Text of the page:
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Separate representations of dynamics in rhythmic and discrete movements: evidence from motor learning.

Howard, IS and Ingram, JN and Wolpert, DM (2011) Separate representations of dynamics in rhythmic and discrete movements: evidence from motor learning. J Neurophysiol, 105. pp. 1722-1731.

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Abstract

Rhythmic and discrete arm movements occur ubiquitously in everyday life, and there is a debate as to whether these two classes of movements arise from the same or different underlying neural mechanisms. Here we examine interference in a motor-learning paradigm to test whether rhythmic and discrete movements employ at least partially separate neural representations. Subjects were required to make circular movements of their right hand while they were exposed to a velocity-dependent force field that perturbed the circularity of the movement path. The direction of the force-field perturbation reversed at the end of each block of 20 revolutions. When subjects made only rhythmic or only discrete circular movements, interference was observed when switching between the two opposing force fields. However, when subjects alternated between blocks of rhythmic and discrete movements, such that each was uniquely associated with one of the perturbation directions, interference was significantly reduced. Only in this case did subjects learn to corepresent the two opposing perturbations, suggesting that different neural resources were employed for the two movement types. Our results provide further evidence that rhythmic and discrete movements employ at least partially separate control mechanisms in the motor system.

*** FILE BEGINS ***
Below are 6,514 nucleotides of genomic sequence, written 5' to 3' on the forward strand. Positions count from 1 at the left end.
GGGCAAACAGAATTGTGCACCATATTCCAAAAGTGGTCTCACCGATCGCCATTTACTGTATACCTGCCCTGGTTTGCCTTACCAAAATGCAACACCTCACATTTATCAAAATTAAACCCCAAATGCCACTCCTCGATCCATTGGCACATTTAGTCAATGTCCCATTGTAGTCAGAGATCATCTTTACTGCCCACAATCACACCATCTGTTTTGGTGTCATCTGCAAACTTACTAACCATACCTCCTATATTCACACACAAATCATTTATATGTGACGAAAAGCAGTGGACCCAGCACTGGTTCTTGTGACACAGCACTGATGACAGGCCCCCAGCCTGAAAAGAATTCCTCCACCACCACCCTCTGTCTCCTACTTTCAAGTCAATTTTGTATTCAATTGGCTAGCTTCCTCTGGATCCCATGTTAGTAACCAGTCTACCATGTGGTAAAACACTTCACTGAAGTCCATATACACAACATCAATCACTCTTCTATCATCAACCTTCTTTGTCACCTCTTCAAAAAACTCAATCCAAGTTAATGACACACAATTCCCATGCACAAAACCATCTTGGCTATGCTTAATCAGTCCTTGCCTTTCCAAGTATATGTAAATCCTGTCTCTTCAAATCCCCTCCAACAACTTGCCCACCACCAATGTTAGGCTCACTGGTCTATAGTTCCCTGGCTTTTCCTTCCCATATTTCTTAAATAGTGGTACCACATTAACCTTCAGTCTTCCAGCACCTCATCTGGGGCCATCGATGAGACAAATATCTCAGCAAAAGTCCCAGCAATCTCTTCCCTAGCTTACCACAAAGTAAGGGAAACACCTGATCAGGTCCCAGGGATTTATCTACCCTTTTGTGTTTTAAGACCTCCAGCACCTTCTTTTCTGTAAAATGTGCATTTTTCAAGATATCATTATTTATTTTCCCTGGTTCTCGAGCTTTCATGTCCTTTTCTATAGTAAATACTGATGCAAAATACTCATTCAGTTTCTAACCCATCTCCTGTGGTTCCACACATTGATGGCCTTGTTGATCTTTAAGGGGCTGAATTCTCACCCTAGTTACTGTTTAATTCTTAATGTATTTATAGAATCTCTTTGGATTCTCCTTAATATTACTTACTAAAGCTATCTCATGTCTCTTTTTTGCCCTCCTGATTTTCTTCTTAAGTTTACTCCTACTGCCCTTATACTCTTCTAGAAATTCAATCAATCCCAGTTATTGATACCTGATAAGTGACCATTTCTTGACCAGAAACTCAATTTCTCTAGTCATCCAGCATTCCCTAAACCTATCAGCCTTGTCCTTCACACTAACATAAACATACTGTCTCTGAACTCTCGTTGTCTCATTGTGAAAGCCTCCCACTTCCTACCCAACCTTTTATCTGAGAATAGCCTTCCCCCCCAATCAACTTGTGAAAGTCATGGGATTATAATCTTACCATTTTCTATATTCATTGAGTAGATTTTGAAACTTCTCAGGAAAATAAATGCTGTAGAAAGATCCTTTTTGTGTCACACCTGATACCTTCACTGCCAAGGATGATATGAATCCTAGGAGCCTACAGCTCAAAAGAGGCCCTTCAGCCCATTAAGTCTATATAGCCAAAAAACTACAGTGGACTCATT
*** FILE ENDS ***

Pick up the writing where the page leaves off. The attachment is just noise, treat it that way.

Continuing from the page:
Item Type: Article
Uncontrolled Keywords: Algorithms Arm Humans Learning Models, Biological Motor Activity Movement Periodicity Psychomotor Performance Robotics
Subjects: UNSPECIFIED
Divisions: Div F > Computational and Biological Learning
Depositing User: Cron Job
Date Deposited: 07 Mar 2014 11:33
Last Modified: 22 Sep 2014 01:09
DOI: 10.1152/jn.00780.2010

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